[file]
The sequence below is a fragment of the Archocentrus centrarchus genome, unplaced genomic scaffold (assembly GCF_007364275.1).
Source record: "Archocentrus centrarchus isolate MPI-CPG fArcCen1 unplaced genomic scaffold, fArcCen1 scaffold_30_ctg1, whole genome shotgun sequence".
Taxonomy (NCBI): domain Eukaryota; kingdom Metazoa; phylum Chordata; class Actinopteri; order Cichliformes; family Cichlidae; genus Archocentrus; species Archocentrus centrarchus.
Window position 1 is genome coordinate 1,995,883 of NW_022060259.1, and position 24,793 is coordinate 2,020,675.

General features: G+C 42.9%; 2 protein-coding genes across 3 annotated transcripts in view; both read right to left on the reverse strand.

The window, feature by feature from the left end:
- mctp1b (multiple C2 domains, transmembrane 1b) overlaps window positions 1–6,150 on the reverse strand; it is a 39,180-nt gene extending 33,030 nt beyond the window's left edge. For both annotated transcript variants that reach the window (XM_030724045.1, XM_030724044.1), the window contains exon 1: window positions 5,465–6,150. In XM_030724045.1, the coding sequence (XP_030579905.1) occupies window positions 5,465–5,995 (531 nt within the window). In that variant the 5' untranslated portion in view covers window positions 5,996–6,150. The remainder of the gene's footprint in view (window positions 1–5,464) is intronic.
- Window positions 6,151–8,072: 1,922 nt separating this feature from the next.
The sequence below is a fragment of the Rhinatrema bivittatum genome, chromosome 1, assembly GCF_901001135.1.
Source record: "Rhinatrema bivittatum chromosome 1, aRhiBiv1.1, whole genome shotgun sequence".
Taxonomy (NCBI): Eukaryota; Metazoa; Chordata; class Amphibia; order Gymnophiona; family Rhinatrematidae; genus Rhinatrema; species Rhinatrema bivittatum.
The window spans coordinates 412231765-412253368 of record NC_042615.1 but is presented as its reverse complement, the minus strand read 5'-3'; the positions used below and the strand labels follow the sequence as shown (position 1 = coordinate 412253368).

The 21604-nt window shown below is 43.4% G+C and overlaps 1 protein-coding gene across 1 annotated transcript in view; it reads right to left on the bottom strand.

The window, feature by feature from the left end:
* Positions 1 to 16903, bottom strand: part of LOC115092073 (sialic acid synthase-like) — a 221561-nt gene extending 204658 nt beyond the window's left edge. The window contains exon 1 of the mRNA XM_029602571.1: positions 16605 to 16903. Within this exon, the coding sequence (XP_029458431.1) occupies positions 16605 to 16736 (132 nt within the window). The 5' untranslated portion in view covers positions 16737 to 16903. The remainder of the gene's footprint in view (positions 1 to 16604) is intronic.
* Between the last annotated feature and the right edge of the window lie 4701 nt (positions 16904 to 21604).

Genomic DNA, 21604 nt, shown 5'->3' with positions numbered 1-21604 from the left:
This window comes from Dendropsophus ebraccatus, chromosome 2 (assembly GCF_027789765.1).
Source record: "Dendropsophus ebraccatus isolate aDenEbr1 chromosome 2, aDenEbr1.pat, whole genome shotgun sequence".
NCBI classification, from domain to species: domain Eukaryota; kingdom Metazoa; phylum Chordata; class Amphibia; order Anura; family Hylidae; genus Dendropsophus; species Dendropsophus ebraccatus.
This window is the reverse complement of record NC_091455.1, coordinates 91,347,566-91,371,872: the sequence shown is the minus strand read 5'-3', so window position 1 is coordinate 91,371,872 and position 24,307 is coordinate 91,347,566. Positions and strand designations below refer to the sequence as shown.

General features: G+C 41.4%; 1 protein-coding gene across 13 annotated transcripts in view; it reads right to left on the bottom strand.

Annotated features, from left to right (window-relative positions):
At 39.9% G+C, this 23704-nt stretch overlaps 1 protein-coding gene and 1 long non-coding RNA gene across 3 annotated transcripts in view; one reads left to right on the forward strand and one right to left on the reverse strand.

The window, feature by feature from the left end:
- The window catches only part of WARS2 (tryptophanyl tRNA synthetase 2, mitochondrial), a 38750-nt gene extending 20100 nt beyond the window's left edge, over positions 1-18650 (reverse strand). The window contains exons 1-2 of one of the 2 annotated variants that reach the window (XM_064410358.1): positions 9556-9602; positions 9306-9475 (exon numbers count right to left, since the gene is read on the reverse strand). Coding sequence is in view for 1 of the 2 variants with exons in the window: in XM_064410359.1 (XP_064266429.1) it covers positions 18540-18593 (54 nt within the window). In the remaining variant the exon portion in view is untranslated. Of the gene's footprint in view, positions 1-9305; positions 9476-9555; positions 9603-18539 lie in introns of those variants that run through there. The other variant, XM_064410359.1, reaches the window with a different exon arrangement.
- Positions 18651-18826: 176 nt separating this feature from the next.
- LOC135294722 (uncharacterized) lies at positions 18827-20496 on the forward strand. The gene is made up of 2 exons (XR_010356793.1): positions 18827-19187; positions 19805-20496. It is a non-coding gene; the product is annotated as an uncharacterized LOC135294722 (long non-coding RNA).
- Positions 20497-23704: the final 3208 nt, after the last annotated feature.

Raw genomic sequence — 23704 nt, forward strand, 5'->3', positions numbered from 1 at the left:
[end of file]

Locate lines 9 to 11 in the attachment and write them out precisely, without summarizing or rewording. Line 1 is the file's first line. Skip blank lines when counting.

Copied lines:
The sequence below is a fragment of the Rhinatrema bivittatum genome, chromosome 1, assembly GCF_901001135.1.
Source record: "Rhinatrema bivittatum chromosome 1, aRhiBiv1.1, whole genome shotgun sequence".
Taxonomy (NCBI): Eukaryota; Metazoa; Chordata; class Amphibia; order Gymnophiona; family Rhinatrematidae; genus Rhinatrema; species Rhinatrema bivittatum.